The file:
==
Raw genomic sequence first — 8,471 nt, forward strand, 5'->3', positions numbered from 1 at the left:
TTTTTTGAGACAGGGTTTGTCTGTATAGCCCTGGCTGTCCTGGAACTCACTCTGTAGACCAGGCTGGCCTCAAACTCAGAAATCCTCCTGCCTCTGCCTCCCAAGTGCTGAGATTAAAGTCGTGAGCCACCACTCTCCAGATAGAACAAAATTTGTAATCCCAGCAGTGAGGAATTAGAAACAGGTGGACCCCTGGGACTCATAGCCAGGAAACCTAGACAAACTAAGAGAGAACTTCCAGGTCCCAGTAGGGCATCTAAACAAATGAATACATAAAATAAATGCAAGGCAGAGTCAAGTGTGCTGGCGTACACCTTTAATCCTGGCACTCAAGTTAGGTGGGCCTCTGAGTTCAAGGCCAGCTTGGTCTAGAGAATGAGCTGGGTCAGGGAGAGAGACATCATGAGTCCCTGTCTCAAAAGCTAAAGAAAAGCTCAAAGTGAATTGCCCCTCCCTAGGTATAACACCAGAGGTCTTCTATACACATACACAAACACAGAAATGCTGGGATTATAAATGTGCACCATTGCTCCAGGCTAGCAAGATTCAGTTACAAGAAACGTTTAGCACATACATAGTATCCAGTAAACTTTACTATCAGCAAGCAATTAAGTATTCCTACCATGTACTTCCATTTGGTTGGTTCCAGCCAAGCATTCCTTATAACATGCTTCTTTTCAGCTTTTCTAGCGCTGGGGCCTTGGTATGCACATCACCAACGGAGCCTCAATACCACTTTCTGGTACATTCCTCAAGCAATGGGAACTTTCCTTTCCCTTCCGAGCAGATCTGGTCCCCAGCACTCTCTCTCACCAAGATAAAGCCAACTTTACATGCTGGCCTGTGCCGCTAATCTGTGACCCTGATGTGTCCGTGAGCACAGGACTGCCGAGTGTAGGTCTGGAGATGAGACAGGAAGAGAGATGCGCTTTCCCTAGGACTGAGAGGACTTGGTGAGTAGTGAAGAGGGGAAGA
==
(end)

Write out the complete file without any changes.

Raw genomic sequence first — 8,471 nt, forward strand, 5'->3', positions numbered from 1 at the left:
TTTTTTGAGACAGGGTTTGTCTGTATAGCCCTGGCTGTCCTGGAACTCACTCTGTAGACCAGGCTGGCCTCAAACTCAGAAATCCTCCTGCCTCTGCCTCCCAAGTGCTGAGATTAAAGTCGTGAGCCACCACTCTCCAGATAGAACAAAATTTGTAATCCCAGCAGTGAGGAATTAGAAACAGGTGGACCCCTGGGACTCATAGCCAGGAAACCTAGACAAACTAAGAGAGAACTTCCAGGTCCCAGTAGGGCATCTAAACAAATGAATACATAAAATAAATGCAAGGCAGAGTCAAGTGTGCTGGCGTACACCTTTAATCCTGGCACTCAAGTTAGGTGGGCCTCTGAGTTCAAGGCCAGCTTGGTCTAGAGAATGAGCTGGGTCAGGGAGAGAGACATCATGAGTCCCTGTCTCAAAAGCTAAAGAAAAGCTCAAAGTGAATTGCCCCTCCCTAGGTATAACACCAGAGGTCTTCTATACACATACACAAACACAGAAATGCTGGGATTATAAATGTGCACCATTGCTCCAGGCTAGCAAGATTCAGTTACAAGAAACGTTTAGCACATACATAGTATCCAGTAAACTTTACTATCAGCAAGCAATTAAGTATTCCTACCATGTACTTCCATTTGGTTGGTTCCAGCCAAGCATTCCTTATAACATGCTTCTTTTCAGCTTTTCTAGCGCTGGGGCCTTGGTATGCACATCACCAACGGAGCCTCAATACCACTTTCTGGTACATTCCTCAAGCAATGGGAACTTTCCTTTCCCTTCCGAGCAGATCTGGTCCCCAGCACTCTCTCTCACCAAGATAAAGCCAACTTTACATGCTGGCCTGTGCCGCTAATCTGTGACCCTGATGTGTCCGTGAGCACAGGACTGCCGAGTGTAGGTCTGGAGATGAGACAGGAAGAGAGATGCGCTTTCCCTAGGACTGAGAGGACTTGGTGAGTAGTGAAGAGGGGAAGA